On Friday, 14th December 2012, Straits Times ran an article entitled “Don’t Pee in the Pool” in the “Opinion” section. It was about Don Peppers and his philosophy of doing business. Don Peppers is a marketing guru and was named among the world’s “Top 50 Business Brains” by Times of London. The article struck a chord with me and thus, I will be sharing some of the theories that the article talked about together with my own thoughts.
Don Peppers has said that in the future, the fate of a business doing well depends on how much their customers trust them. This is due to the reason that rapid changes in technology have made consumers spoiled for choice that they filter what is good and what is not good based on how much they trust the business. In the past, many businesses kept hid information about hidden fees from the consumers and made a lot of money in the process. While that behaviour is not deceptive or dishonest per se, customers nowadays shun such businesses.
If there’s a company with a bad reputation for service, there is already “pee in the pool” (which means that the company has behaved shabbily towards its customers). One cannot get rid of the pee but one can dilute it with more trust-building activities. One such example cited in the article was Amazon. Amazon alerts any customers if he tries to buy another copy of a book he has already bought before. Amazon does not have to do such a thing which actually “hurts” its revenues. It can earn more by not having this extra service and charging the customer for the book he already owns. Even though taking the customer’s order is not dishonesty, by alerting the customer, Amazon actually wins the trust of the customer.
Peppers went on to compare two other companies, AOL and Apple. In 2000, AOL had 30 million paying subscribers and a market capitalisation of US$222 billion. However, it was widely known to take unfair advantage of customers by tricking them into paying higher fees than needed or making it extremely hard to terminate its services. Now, AOL has around four million paying subscribers and its market capitalisation has plunged to US$1.5 billion. In comparison, Apple is the most valuable company today and if it were to go bust tomorrow, he said that people would dress in black for months.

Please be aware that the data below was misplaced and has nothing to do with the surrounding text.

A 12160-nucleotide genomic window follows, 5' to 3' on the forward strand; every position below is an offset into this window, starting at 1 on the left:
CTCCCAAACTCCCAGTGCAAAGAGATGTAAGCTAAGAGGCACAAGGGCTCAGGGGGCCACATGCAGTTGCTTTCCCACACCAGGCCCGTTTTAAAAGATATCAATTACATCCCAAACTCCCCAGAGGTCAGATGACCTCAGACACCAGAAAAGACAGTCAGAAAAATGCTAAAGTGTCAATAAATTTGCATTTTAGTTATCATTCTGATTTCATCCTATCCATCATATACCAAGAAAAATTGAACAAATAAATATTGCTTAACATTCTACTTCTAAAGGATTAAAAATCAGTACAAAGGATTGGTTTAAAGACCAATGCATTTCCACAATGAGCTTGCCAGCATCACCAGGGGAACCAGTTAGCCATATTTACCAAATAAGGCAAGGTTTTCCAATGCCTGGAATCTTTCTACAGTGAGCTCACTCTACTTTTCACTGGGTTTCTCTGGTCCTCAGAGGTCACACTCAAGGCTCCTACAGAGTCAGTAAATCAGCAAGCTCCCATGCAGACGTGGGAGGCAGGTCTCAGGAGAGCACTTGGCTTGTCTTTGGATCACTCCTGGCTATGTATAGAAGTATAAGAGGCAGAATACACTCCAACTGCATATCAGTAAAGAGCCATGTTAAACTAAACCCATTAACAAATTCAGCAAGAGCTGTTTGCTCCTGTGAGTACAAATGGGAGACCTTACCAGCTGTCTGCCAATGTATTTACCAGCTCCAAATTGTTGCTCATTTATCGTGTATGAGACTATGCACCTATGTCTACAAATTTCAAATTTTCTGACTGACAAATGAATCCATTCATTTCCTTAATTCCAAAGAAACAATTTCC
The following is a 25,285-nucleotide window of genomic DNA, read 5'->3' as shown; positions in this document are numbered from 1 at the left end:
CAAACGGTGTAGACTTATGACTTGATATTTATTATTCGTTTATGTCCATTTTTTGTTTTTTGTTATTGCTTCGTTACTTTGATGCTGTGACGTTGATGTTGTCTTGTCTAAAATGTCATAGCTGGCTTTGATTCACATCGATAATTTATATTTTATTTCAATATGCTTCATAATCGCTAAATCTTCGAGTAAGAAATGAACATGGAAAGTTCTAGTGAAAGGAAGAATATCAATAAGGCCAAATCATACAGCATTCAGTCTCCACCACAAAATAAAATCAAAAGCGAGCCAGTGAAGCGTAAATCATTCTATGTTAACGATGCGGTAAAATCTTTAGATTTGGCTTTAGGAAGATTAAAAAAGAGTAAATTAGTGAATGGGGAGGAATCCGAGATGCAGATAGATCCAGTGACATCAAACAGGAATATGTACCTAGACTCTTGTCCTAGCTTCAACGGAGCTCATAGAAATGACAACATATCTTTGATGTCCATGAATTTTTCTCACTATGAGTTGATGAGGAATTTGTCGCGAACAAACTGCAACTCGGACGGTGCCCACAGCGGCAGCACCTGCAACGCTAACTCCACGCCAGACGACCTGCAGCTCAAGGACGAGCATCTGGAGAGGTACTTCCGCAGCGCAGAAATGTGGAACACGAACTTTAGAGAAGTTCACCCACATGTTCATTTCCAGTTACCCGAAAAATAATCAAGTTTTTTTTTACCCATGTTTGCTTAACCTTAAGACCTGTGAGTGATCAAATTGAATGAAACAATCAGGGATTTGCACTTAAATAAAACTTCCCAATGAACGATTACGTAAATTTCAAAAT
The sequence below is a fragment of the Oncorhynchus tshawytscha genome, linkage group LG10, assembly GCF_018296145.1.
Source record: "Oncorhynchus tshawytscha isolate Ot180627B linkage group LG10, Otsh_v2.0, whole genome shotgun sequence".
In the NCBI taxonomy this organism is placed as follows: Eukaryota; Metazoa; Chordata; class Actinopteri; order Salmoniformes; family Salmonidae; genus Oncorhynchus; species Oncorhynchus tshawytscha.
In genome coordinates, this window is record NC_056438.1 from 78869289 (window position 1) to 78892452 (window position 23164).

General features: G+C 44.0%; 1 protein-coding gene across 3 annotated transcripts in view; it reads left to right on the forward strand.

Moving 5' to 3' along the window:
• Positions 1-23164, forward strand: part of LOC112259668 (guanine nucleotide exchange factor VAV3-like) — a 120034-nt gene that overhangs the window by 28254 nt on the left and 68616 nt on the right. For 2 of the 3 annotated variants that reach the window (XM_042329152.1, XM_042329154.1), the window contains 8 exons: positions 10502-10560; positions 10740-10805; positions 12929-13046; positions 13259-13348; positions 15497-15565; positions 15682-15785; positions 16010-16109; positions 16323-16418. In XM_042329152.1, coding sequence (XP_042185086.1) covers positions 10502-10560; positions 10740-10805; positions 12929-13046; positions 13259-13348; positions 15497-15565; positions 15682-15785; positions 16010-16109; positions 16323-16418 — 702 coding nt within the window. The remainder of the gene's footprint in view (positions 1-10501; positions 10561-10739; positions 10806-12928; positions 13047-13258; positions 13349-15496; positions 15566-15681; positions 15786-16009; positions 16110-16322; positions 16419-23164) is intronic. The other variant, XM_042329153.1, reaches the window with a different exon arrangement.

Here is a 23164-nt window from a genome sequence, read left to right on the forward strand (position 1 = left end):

Another example comes in the form of Vodafone in Turkey. Vodafone introduced a policy for its customers where it would track and automatically replace a customer’s current contract with a lower-priced one with sustained quality, whenever it was available. This prompted its competitor, Turk Telekom to follow suit so as to prevent a massive customer exodus from Turk Telekom to Vodafone.
Peppers went on to say that the future of marketing will be less about a unique selling proposition and more on authenticity, accreditation and verifiability of the business. Do unto others as you would have them do to you rings true here.
On a side note, Peppers also gave insights about various aspects of business. On those who are in business only for the profit, he said, “If the customers don’t like you, they will put more pee in the pool as rapidly as you take it out”. On why trust is the new competitive edge, he said, “If I’m your customer and I think you are always acting in my interest, then I want you to succeed because if you do so, that helps me too”. Now, here’s the best insight I feel was divulged by Peppers. On what company culture is, he said, “It’s simply what employees do when they think no one is looking”.
In conclusion, I agree with what Peppers has said about building trust and winning customers in the process. As a customer, I would be more inclined to shop in Amazon than another online shop, especially if I buy lots of books and cannot remember if I had purchased previously the book I am about to purchase. As they say, little things go a long way.